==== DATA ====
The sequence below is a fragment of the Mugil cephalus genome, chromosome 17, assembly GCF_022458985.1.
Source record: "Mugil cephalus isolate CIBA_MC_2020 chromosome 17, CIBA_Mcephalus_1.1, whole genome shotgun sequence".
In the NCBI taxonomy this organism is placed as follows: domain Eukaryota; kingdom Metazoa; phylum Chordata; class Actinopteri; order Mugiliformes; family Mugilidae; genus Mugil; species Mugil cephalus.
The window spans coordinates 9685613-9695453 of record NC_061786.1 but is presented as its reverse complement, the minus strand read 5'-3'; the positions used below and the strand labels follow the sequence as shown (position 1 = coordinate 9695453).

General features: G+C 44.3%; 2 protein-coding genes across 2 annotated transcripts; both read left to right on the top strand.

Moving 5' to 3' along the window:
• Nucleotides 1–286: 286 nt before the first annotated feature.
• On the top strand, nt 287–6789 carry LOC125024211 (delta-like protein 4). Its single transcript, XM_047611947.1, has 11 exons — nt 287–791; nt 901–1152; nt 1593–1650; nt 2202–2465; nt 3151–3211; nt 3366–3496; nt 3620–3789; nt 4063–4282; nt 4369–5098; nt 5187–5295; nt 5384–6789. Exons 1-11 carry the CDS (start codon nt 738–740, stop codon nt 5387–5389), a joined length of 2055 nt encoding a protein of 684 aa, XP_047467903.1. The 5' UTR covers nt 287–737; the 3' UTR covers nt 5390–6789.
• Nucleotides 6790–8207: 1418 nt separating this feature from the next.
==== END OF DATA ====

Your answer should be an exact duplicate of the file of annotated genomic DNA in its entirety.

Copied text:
The sequence below is a fragment of the Mugil cephalus genome, chromosome 17, assembly GCF_022458985.1.
Source record: "Mugil cephalus isolate CIBA_MC_2020 chromosome 17, CIBA_Mcephalus_1.1, whole genome shotgun sequence".
In the NCBI taxonomy this organism is placed as follows: domain Eukaryota; kingdom Metazoa; phylum Chordata; class Actinopteri; order Mugiliformes; family Mugilidae; genus Mugil; species Mugil cephalus.
The window spans coordinates 9685613-9695453 of record NC_061786.1 but is presented as its reverse complement, the minus strand read 5'-3'; the positions used below and the strand labels follow the sequence as shown (position 1 = coordinate 9695453).

General features: G+C 44.3%; 2 protein-coding genes across 2 annotated transcripts; both read left to right on the top strand.

Moving 5' to 3' along the window:
• Nucleotides 1–286: 286 nt before the first annotated feature.
• On the top strand, nt 287–6789 carry LOC125024211 (delta-like protein 4). Its single transcript, XM_047611947.1, has 11 exons — nt 287–791; nt 901–1152; nt 1593–1650; nt 2202–2465; nt 3151–3211; nt 3366–3496; nt 3620–3789; nt 4063–4282; nt 4369–5098; nt 5187–5295; nt 5384–6789. Exons 1-11 carry the CDS (start codon nt 738–740, stop codon nt 5387–5389), a joined length of 2055 nt encoding a protein of 684 aa, XP_047467903.1. The 5' UTR covers nt 287–737; the 3' UTR covers nt 5390–6789.
• Nucleotides 6790–8207: 1418 nt separating this feature from the next.